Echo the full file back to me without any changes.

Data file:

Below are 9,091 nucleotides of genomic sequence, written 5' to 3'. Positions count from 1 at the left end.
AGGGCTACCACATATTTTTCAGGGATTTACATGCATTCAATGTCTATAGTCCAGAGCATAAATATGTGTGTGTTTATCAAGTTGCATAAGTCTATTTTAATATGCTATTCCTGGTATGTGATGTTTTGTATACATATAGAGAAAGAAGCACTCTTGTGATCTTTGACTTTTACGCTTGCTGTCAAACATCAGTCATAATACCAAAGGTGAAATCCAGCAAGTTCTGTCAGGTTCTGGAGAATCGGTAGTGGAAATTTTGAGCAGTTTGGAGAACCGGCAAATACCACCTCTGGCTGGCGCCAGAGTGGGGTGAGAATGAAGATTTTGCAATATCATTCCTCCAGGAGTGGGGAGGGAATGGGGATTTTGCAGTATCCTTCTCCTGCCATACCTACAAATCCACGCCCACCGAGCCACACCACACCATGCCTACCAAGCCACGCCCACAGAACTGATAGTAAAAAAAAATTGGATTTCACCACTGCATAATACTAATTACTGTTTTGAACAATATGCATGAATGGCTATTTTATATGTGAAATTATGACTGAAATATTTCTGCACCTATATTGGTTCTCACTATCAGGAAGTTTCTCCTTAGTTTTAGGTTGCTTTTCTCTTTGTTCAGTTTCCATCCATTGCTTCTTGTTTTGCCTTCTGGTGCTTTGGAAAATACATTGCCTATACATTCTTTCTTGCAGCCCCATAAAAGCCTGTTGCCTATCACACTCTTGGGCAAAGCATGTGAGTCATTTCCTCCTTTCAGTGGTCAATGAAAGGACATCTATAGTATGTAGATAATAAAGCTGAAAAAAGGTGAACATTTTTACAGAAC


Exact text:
Below are 9,091 nucleotides of genomic sequence, written 5' to 3'. Positions count from 1 at the left end.
AGGGCTACCACATATTTTTCAGGGATTTACATGCATTCAATGTCTATAGTCCAGAGCATAAATATGTGTGTGTTTATCAAGTTGCATAAGTCTATTTTAATATGCTATTCCTGGTATGTGATGTTTTGTATACATATAGAGAAAGAAGCACTCTTGTGATCTTTGACTTTTACGCTTGCTGTCAAACATCAGTCATAATACCAAAGGTGAAATCCAGCAAGTTCTGTCAGGTTCTGGAGAATCGGTAGTGGAAATTTTGAGCAGTTTGGAGAACCGGCAAATACCACCTCTGGCTGGCGCCAGAGTGGGGTGAGAATGAAGATTTTGCAATATCATTCCTCCAGGAGTGGGGAGGGAATGGGGATTTTGCAGTATCCTTCTCCTGCCATACCTACAAATCCACGCCCACCGAGCCACACCACACCATGCCTACCAAGCCACGCCCACAGAACTGATAGTAAAAAAAAATTGGATTTCACCACTGCATAATACTAATTACTGTTTTGAACAATATGCATGAATGGCTATTTTATATGTGAAATTATGACTGAAATATTTCTGCACCTATATTGGTTCTCACTATCAGGAAGTTTCTCCTTAGTTTTAGGTTGCTTTTCTCTTTGTTCAGTTTCCATCCATTGCTTCTTGTTTTGCCTTCTGGTGCTTTGGAAAATACATTGCCTATACATTCTTTCTTGCAGCCCCATAAAAGCCTGTTGCCTATCACACTCTTGGGCAAAGCATGTGAGTCATTTCCTCCTTTCAGTGGTCAATGAAAGGACATCTATAGTATGTAGATAATAAAGCTGAAAAAAGGTGAACATTTTTACAGAAC